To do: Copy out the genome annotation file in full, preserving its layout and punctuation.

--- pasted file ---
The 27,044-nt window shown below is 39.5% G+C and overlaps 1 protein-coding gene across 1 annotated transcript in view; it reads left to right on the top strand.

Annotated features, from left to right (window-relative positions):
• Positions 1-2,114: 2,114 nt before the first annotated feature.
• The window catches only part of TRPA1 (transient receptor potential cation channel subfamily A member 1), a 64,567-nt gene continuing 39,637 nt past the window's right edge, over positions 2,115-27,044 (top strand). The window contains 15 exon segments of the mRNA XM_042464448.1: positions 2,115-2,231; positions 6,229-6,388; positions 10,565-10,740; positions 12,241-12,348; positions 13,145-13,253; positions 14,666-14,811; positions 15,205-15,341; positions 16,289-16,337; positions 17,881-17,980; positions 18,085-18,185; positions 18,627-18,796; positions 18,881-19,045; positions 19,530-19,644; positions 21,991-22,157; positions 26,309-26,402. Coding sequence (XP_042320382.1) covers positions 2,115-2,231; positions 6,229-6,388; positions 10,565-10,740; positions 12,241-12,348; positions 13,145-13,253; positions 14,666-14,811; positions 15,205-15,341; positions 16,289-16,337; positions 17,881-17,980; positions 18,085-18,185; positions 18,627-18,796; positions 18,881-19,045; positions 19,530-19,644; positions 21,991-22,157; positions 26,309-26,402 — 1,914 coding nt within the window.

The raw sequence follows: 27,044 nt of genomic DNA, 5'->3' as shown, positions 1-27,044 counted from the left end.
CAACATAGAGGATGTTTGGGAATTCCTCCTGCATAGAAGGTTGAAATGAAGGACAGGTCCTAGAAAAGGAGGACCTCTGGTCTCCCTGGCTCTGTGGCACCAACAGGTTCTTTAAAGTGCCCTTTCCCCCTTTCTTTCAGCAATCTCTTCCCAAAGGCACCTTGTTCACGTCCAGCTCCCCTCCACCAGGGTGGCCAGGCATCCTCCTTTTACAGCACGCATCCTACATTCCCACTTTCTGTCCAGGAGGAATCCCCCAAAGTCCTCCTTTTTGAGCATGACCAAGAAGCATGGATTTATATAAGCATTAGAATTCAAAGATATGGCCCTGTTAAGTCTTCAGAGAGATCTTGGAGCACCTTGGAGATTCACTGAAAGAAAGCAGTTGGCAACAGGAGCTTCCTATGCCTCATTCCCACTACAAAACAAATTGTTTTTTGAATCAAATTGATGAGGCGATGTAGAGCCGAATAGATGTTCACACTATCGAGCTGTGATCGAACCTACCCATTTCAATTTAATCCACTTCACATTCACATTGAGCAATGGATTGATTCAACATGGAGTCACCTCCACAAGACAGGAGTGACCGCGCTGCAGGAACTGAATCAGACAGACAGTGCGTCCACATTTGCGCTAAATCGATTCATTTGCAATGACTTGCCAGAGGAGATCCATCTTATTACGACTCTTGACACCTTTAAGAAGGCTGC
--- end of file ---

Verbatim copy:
The 27,044-nt window shown below is 39.5% G+C and overlaps 1 protein-coding gene across 1 annotated transcript in view; it reads left to right on the top strand.

Annotated features, from left to right (window-relative positions):
• Positions 1-2,114: 2,114 nt before the first annotated feature.
• The window catches only part of TRPA1 (transient receptor potential cation channel subfamily A member 1), a 64,567-nt gene continuing 39,637 nt past the window's right edge, over positions 2,115-27,044 (top strand). The window contains 15 exon segments of the mRNA XM_042464448.1: positions 2,115-2,231; positions 6,229-6,388; positions 10,565-10,740; positions 12,241-12,348; positions 13,145-13,253; positions 14,666-14,811; positions 15,205-15,341; positions 16,289-16,337; positions 17,881-17,980; positions 18,085-18,185; positions 18,627-18,796; positions 18,881-19,045; positions 19,530-19,644; positions 21,991-22,157; positions 26,309-26,402. Coding sequence (XP_042320382.1) covers positions 2,115-2,231; positions 6,229-6,388; positions 10,565-10,740; positions 12,241-12,348; positions 13,145-13,253; positions 14,666-14,811; positions 15,205-15,341; positions 16,289-16,337; positions 17,881-17,980; positions 18,085-18,185; positions 18,627-18,796; positions 18,881-19,045; positions 19,530-19,644; positions 21,991-22,157; positions 26,309-26,402 — 1,914 coding nt within the window.

The raw sequence follows: 27,044 nt of genomic DNA, 5'->3' as shown, positions 1-27,044 counted from the left end.
CAACATAGAGGATGTTTGGGAATTCCTCCTGCATAGAAGGTTGAAATGAAGGACAGGTCCTAGAAAAGGAGGACCTCTGGTCTCCCTGGCTCTGTGGCACCAACAGGTTCTTTAAAGTGCCCTTTCCCCCTTTCTTTCAGCAATCTCTTCCCAAAGGCACCTTGTTCACGTCCAGCTCCCCTCCACCAGGGTGGCCAGGCATCCTCCTTTTACAGCACGCATCCTACATTCCCACTTTCTGTCCAGGAGGAATCCCCCAAAGTCCTCCTTTTTGAGCATGACCAAGAAGCATGGATTTATATAAGCATTAGAATTCAAAGATATGGCCCTGTTAAGTCTTCAGAGAGATCTTGGAGCACCTTGGAGATTCACTGAAAGAAAGCAGTTGGCAACAGGAGCTTCCTATGCCTCATTCCCACTACAAAACAAATTGTTTTTTGAATCAAATTGATGAGGCGATGTAGAGCCGAATAGATGTTCACACTATCGAGCTGTGATCGAACCTACCCATTTCAATTTAATCCACTTCACATTCACATTGAGCAATGGATTGATTCAACATGGAGTCACCTCCACAAGACAGGAGTGACCGCGCTGCAGGAACTGAATCAGACAGACAGTGCGTCCACATTTGCGCTAAATCGATTCATTTGCAATGACTTGCCAGAGGAGATCCATCTTATTACGACTCTTGACACCTTTAAGAAGGCTGC